Funeral Celebrant Stories
We are thrilled that Stevie Glover from Northumberland was nominated as 2016 Celebrant of the Year at the Good Funeral Awards. The Awards were sponsored by ourselves and we are so pleased that Stevie won as we trained her in 2010.
Stevie is pictured here at the ceremony with her award with Anne Barber, Managing Director of Civil Ceremonies. The awards were held at the prestigious Porchester Hall in Bayswater on 8th September.
Read more of Stevie’s story.
“You’d make a good Funeral Celebrant”. March 2015 and an off the cuff comment made by a friend planted a seed of interest in my mind. Like many people, I didn’t know that a job like that existed but this chance comment proved to be the right thing said at exactly the right time. However, in reality, my journey towards becoming a Celebrant had begun long before.
When I left school, I trained as a secretary and “fell” into legal secretarial work. This was fine for a few years but, after a while, each day became just a bit too predictable. However, during that time, I gained invaluable skills in that job including typing and proof reading together with prioritising workloads and developing strong organisational skills.
In 1993, I decided to retrain in my first love – theatre. I took a BTEC in Performing Arts following by a BA (Hons) in Acting at LIPA. Both courses were very much based in the practical and voice classes were central to our training. Projection, support and good diction are part and parcel of any actor’s training. Together with using your voice with effect. Finding light and shade. Altering the tone and pace. Yet again, more skills for the celebrancy bag.
Since graduating, I have been a self-employed actor. The bag of skills carried on growing. So when my friend made that chance comment in 2015, it felt “right” even though I didn’t really know what the job entailed.
The Civil Ceremonies website was one of the first I looked at and I was instantly intrigued – even though it took me three months to pluck up the courage to call them. Anne was so helpful right from the get-go, encouraging me firstly to speak to funeral directors, visit local crematoria. It is imperative to find out whether the job is right for you but, most importantly, whether YOU are right for IT.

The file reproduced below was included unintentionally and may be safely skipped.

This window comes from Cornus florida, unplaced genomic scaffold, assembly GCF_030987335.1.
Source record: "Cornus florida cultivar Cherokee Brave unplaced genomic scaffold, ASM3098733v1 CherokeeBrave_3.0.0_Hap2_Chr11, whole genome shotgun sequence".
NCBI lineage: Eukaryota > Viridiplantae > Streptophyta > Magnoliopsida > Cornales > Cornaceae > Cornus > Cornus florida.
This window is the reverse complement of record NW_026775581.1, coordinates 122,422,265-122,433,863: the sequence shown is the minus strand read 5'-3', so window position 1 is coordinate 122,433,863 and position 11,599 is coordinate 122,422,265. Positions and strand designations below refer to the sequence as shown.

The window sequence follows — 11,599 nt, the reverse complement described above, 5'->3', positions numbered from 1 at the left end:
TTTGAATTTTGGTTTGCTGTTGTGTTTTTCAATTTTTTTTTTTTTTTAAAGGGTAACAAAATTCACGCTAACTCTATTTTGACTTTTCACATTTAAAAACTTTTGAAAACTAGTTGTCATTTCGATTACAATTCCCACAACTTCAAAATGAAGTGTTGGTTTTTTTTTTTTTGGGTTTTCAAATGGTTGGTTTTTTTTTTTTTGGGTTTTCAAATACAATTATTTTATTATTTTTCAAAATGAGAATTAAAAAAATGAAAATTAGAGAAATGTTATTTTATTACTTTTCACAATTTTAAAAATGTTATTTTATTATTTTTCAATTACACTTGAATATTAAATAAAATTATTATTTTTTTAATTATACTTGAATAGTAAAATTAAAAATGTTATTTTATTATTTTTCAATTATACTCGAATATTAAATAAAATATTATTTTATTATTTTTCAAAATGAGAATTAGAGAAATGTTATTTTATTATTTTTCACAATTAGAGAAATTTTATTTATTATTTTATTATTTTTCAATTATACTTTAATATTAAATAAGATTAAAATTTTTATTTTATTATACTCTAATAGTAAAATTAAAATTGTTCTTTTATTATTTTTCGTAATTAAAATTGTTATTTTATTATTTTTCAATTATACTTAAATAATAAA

I can’t deny that it was a nerve wracking decision to do the course. It had been 15 years since I last studied. Undertaking a full qualification in under a week I knew would be a very intensive experience. Let alone having to take my first written exam in nearly 30 years. The course is hard work but we were supported all the way by the Civil Ceremonies’ tutors. I have formed lasting friendships with my fellow trainees, thanks to our shared experiences and they have provided an invaluable support network since qualifying.
I led my first ceremony in November 2015, just a couple of weeks after passing the course, and I became a very proud member of the IoCF in April 2016.
Life as a Celebrant is very rewarding. I learned very quickly never to underestimate how grief can affect people in different ways. For me, the core of my job is to ensure I tell that person’s story in the very best way I can. Building a trusting relationship with my clients during the interview and running up to the ceremony is central to that.